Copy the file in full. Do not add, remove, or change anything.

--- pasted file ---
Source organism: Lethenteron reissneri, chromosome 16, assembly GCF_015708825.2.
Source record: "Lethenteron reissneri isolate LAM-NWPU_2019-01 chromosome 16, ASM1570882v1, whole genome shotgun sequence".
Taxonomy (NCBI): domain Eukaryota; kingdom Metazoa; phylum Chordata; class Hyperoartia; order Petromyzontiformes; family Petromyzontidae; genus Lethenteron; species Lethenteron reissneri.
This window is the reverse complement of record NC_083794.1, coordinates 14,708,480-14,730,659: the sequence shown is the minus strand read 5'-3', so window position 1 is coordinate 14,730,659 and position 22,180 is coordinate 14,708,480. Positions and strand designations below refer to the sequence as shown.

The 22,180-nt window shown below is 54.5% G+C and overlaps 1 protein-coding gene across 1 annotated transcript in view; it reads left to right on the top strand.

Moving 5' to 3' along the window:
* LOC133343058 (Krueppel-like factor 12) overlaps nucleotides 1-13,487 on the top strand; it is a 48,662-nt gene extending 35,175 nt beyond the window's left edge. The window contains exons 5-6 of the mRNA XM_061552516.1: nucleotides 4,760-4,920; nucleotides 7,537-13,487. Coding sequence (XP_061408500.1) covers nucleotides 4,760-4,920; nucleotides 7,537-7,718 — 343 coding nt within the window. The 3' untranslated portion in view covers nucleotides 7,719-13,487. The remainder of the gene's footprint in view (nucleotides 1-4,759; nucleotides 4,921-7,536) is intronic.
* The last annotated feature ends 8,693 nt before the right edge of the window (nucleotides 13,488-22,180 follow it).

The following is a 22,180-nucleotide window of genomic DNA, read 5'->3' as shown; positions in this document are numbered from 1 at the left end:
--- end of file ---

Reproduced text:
Source organism: Lethenteron reissneri, chromosome 16, assembly GCF_015708825.2.
Source record: "Lethenteron reissneri isolate LAM-NWPU_2019-01 chromosome 16, ASM1570882v1, whole genome shotgun sequence".
Taxonomy (NCBI): domain Eukaryota; kingdom Metazoa; phylum Chordata; class Hyperoartia; order Petromyzontiformes; family Petromyzontidae; genus Lethenteron; species Lethenteron reissneri.
This window is the reverse complement of record NC_083794.1, coordinates 14,708,480-14,730,659: the sequence shown is the minus strand read 5'-3', so window position 1 is coordinate 14,730,659 and position 22,180 is coordinate 14,708,480. Positions and strand designations below refer to the sequence as shown.

The 22,180-nt window shown below is 54.5% G+C and overlaps 1 protein-coding gene across 1 annotated transcript in view; it reads left to right on the top strand.

Moving 5' to 3' along the window:
* LOC133343058 (Krueppel-like factor 12) overlaps nucleotides 1-13,487 on the top strand; it is a 48,662-nt gene extending 35,175 nt beyond the window's left edge. The window contains exons 5-6 of the mRNA XM_061552516.1: nucleotides 4,760-4,920; nucleotides 7,537-13,487. Coding sequence (XP_061408500.1) covers nucleotides 4,760-4,920; nucleotides 7,537-7,718 — 343 coding nt within the window. The 3' untranslated portion in view covers nucleotides 7,719-13,487. The remainder of the gene's footprint in view (nucleotides 1-4,759; nucleotides 4,921-7,536) is intronic.
* The last annotated feature ends 8,693 nt before the right edge of the window (nucleotides 13,488-22,180 follow it).

The following is a 22,180-nucleotide window of genomic DNA, read 5'->3' as shown; positions in this document are numbered from 1 at the left end: